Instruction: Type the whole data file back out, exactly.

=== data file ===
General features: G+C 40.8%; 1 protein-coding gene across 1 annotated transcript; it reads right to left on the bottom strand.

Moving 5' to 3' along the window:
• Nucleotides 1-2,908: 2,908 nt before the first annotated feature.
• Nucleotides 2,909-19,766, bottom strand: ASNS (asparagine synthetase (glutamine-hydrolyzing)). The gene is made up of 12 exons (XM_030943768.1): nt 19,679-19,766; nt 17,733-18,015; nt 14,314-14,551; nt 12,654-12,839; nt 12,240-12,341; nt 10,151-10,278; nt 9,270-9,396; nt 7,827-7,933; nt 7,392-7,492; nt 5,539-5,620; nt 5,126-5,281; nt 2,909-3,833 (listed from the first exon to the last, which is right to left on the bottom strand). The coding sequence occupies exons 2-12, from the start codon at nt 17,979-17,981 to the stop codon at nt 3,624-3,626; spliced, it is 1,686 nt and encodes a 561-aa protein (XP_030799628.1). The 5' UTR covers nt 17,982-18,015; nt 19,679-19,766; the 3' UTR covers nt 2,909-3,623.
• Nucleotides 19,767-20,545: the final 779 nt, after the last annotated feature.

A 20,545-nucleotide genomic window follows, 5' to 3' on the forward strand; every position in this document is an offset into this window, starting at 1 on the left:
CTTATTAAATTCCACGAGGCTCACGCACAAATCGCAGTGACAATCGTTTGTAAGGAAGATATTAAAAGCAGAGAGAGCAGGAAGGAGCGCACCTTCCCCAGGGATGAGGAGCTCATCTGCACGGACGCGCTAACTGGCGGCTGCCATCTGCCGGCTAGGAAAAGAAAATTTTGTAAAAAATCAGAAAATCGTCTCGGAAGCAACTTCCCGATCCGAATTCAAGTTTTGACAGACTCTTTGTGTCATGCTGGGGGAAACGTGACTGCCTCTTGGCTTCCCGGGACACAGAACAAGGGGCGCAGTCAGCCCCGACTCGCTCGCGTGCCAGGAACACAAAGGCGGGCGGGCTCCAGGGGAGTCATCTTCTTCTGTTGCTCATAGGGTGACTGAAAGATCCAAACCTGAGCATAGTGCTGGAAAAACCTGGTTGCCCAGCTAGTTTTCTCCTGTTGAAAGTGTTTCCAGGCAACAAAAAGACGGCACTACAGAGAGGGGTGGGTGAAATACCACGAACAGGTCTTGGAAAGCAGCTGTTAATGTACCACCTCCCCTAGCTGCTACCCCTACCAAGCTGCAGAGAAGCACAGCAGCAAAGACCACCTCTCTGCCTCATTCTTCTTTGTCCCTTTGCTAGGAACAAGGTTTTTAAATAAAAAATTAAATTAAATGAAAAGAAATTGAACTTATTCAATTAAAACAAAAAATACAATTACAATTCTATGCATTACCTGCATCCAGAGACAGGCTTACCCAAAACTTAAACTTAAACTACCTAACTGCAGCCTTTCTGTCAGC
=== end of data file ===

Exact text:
General features: G+C 40.8%; 1 protein-coding gene across 1 annotated transcript; it reads right to left on the bottom strand.

Moving 5' to 3' along the window:
• Nucleotides 1-2,908: 2,908 nt before the first annotated feature.
• Nucleotides 2,909-19,766, bottom strand: ASNS (asparagine synthetase (glutamine-hydrolyzing)). The gene is made up of 12 exons (XM_030943768.1): nt 19,679-19,766; nt 17,733-18,015; nt 14,314-14,551; nt 12,654-12,839; nt 12,240-12,341; nt 10,151-10,278; nt 9,270-9,396; nt 7,827-7,933; nt 7,392-7,492; nt 5,539-5,620; nt 5,126-5,281; nt 2,909-3,833 (listed from the first exon to the last, which is right to left on the bottom strand). The coding sequence occupies exons 2-12, from the start codon at nt 17,979-17,981 to the stop codon at nt 3,624-3,626; spliced, it is 1,686 nt and encodes a 561-aa protein (XP_030799628.1). The 5' UTR covers nt 17,982-18,015; nt 19,679-19,766; the 3' UTR covers nt 2,909-3,623.
• Nucleotides 19,767-20,545: the final 779 nt, after the last annotated feature.

A 20,545-nucleotide genomic window follows, 5' to 3' on the forward strand; every position in this document is an offset into this window, starting at 1 on the left:
CTTATTAAATTCCACGAGGCTCACGCACAAATCGCAGTGACAATCGTTTGTAAGGAAGATATTAAAAGCAGAGAGAGCAGGAAGGAGCGCACCTTCCCCAGGGATGAGGAGCTCATCTGCACGGACGCGCTAACTGGCGGCTGCCATCTGCCGGCTAGGAAAAGAAAATTTTGTAAAAAATCAGAAAATCGTCTCGGAAGCAACTTCCCGATCCGAATTCAAGTTTTGACAGACTCTTTGTGTCATGCTGGGGGAAACGTGACTGCCTCTTGGCTTCCCGGGACACAGAACAAGGGGCGCAGTCAGCCCCGACTCGCTCGCGTGCCAGGAACACAAAGGCGGGCGGGCTCCAGGGGAGTCATCTTCTTCTGTTGCTCATAGGGTGACTGAAAGATCCAAACCTGAGCATAGTGCTGGAAAAACCTGGTTGCCCAGCTAGTTTTCTCCTGTTGAAAGTGTTTCCAGGCAACAAAAAGACGGCACTACAGAGAGGGGTGGGTGAAATACCACGAACAGGTCTTGGAAAGCAGCTGTTAATGTACCACCTCCCCTAGCTGCTACCCCTACCAAGCTGCAGAGAAGCACAGCAGCAAAGACCACCTCTCTGCCTCATTCTTCTTTGTCCCTTTGCTAGGAACAAGGTTTTTAAATAAAAAATTAAATTAAATGAAAAGAAATTGAACTTATTCAATTAAAACAAAAAATACAATTACAATTCTATGCATTACCTGCATCCAGAGACAGGCTTACCCAAAACTTAAACTTAAACTACCTAACTGCAGCCTTTCTGTCAGC